The opinion of the court was delivered by: Paul L. Friedman United States District Judge
Plaintiff Howard Tafler filed this lawsuit against the District of Columbia and Metropolitan Police Department Officer Anthony Hector in his individual capacity.*fn1 This is a constitutional and common law tort action in which the plaintiff seeks to recover damages following an allegedly false arrest involving the use of excessive force. The matter is before the Court on defendants' motion for summary judgment under Rule 56 of the Federal Rules of Civil Procedure.*fn2 The Court previously dismissed several counts of the complaint in an Opinion and Order issued on November 8, 2006. See Tafler v. District of Columbia, 2006 WL 3254491 (D.D.C. Nov. 8, 2006). In the remaining counts, plaintiff alleges that both defendants are liable for a violation of his Fourth Amendment rights because of the use of excessive force (Count I), and that the District of Columbia is liable for negligent failure to train, supervise, and control Officer Hector (Count IV). Defendants argue that the District is entitled to judgment as a matter of law, and that Officer Hector is entitled to qualified immunity. Upon consideration of the papers filed in connection with this motion and the entire record in this case, the Court grants the motion for summary judgment in part and denies it in part. Specifically, the Court grants summary judgment for the District of Columbia on both counts and denies summary judgment for Officer Hector.
Jennifer Andrews called 911 in the early morning hours of August 4, 2002, to report that her boyfriend was attempting to break into her home on the 1700 block of U Street, N.W., and that he was threatening to kill her. See Defs' SMF ¶ 1. She provided the name and physical description of her boyfriend, plaintiff Howard Tafler. See id. ¶ 2. Ms. Andrews informed the dispatcher that Tafler was known to carry a knife and that he held a "black belt." She also stated that he was intoxicated and under the influence of crack cocaine. See id. ¶ 3.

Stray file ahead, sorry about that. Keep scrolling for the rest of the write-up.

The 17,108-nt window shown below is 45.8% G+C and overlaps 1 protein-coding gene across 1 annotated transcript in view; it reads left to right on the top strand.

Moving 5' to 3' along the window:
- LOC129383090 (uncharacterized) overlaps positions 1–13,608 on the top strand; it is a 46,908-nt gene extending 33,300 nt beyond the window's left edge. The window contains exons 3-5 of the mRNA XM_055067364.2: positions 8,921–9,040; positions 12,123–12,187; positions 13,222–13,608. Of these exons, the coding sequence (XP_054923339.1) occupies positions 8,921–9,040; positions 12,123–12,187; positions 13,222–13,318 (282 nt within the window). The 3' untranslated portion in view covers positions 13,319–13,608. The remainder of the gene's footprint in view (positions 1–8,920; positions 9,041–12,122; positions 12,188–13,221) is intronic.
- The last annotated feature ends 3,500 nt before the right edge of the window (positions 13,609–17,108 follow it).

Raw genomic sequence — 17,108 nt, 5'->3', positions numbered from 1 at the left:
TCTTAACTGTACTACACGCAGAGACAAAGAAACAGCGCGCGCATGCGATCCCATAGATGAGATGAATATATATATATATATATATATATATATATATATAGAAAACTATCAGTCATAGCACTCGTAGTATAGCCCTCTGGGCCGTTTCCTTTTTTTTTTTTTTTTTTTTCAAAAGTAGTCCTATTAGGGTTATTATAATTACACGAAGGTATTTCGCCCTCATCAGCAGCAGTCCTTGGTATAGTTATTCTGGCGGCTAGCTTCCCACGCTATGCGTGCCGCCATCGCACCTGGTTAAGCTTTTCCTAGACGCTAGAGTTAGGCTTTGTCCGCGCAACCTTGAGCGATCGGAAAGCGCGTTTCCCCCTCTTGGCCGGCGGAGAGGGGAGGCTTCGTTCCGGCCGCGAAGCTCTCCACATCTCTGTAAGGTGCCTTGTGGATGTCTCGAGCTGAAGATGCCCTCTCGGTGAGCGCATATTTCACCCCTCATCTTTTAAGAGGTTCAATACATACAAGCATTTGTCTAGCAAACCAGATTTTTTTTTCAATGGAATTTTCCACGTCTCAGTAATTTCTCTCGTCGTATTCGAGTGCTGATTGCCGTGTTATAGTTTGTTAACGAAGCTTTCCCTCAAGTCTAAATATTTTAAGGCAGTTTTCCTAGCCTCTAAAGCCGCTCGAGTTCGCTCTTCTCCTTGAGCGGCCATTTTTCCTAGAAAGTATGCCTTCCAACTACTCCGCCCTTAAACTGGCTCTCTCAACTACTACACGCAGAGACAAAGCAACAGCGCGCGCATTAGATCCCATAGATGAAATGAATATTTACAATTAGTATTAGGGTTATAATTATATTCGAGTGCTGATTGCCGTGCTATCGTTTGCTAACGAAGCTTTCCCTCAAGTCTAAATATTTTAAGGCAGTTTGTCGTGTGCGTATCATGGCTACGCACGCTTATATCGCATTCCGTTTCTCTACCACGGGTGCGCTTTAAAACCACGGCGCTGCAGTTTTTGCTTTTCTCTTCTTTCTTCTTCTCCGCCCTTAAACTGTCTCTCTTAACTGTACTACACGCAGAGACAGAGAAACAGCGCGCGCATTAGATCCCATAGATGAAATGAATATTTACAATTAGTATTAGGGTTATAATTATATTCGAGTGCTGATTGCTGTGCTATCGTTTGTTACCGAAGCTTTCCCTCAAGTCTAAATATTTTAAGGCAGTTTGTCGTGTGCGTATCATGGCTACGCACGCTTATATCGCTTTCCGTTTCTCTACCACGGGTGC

After being dispatched to the scene, Officer Anthony Hector of the District of Columbia Metropolitan Police Department ("MPD") observed plaintiff in the alley behind Ms. Andrews' apartment. See Defs' SMF ¶ 5. Without announcing himself as a police officer, Officer Hector allegedly tackled Tafler from behind, knocking him to the ground. See Pl's SMFD ¶ 2. After tackling and handcuffing plaintiff, Officer Hector allegedly "knee[d] the back of his head and ribs and kick[ed] his side." Id. ¶ 4. Plaintiff alleges that the officers kicked him severely, causing him injuries including ringing in his head and ears, swelling in both knees, a bone chip in his elbow, and lacerations to his face that have left permanent scars on his lip and chin. See Am. Compl. ¶ 10. Plaintiff was arrested and charged with attempted burglary, destruction of property and felony threats. See id. ¶ 11. Plaintiff alleges that he was taken to the Third District police station where he was detained for an extended period of time without receiving proper medical attention. See id. The criminal charges against plaintiff subsequently were dismissed because the building and the property that were the subjects of the attempted burglary and destruction of property actually belonged to the plaintiff. See id. ¶ 12. For the purposes of this motion, defendants accept plaintiff's version of the facts with respect to the force used by Officer Hector, including "that plaintiff was struck while handcuffed." Reply at 2-3.
As mentioned above, Tafler sustained injuries, including lacerations to his face, during the arrest. See Defs' SMF ¶ 7. After officers transported Tafler to the Third District police station, a supervisor determined that he required medical attention. Officers brought plaintiff to the emergency room at Georgetown University Hospital where doctors treated the lacerations to his chin and lip and released him. See id.
A. Standard for Summary Judgment